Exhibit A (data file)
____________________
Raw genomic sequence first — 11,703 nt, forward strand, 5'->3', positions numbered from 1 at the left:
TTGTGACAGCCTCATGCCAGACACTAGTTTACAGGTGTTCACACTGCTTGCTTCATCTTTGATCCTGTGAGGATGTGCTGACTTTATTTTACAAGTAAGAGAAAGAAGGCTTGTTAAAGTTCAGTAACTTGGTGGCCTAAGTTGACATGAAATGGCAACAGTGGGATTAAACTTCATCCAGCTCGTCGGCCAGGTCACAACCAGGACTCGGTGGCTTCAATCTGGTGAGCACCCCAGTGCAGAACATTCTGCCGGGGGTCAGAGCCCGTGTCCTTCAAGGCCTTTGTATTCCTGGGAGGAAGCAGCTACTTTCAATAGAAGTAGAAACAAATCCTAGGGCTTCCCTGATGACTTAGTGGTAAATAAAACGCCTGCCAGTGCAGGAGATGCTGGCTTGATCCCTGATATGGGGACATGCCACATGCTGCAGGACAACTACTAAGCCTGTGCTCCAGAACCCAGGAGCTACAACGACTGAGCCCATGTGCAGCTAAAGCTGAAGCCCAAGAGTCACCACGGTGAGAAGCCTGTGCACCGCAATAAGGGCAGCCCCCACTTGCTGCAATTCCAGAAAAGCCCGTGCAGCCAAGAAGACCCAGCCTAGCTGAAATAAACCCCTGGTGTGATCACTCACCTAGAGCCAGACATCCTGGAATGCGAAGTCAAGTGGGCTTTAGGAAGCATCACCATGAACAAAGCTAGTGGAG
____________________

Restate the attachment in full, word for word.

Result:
Raw genomic sequence first — 11,703 nt, forward strand, 5'->3', positions numbered from 1 at the left:
TTGTGACAGCCTCATGCCAGACACTAGTTTACAGGTGTTCACACTGCTTGCTTCATCTTTGATCCTGTGAGGATGTGCTGACTTTATTTTACAAGTAAGAGAAAGAAGGCTTGTTAAAGTTCAGTAACTTGGTGGCCTAAGTTGACATGAAATGGCAACAGTGGGATTAAACTTCATCCAGCTCGTCGGCCAGGTCACAACCAGGACTCGGTGGCTTCAATCTGGTGAGCACCCCAGTGCAGAACATTCTGCCGGGGGTCAGAGCCCGTGTCCTTCAAGGCCTTTGTATTCCTGGGAGGAAGCAGCTACTTTCAATAGAAGTAGAAACAAATCCTAGGGCTTCCCTGATGACTTAGTGGTAAATAAAACGCCTGCCAGTGCAGGAGATGCTGGCTTGATCCCTGATATGGGGACATGCCACATGCTGCAGGACAACTACTAAGCCTGTGCTCCAGAACCCAGGAGCTACAACGACTGAGCCCATGTGCAGCTAAAGCTGAAGCCCAAGAGTCACCACGGTGAGAAGCCTGTGCACCGCAATAAGGGCAGCCCCCACTTGCTGCAATTCCAGAAAAGCCCGTGCAGCCAAGAAGACCCAGCCTAGCTGAAATAAACCCCTGGTGTGATCACTCACCTAGAGCCAGACATCCTGGAATGCGAAGTCAAGTGGGCTTTAGGAAGCATCACCATGAACAAAGCTAGTGGAG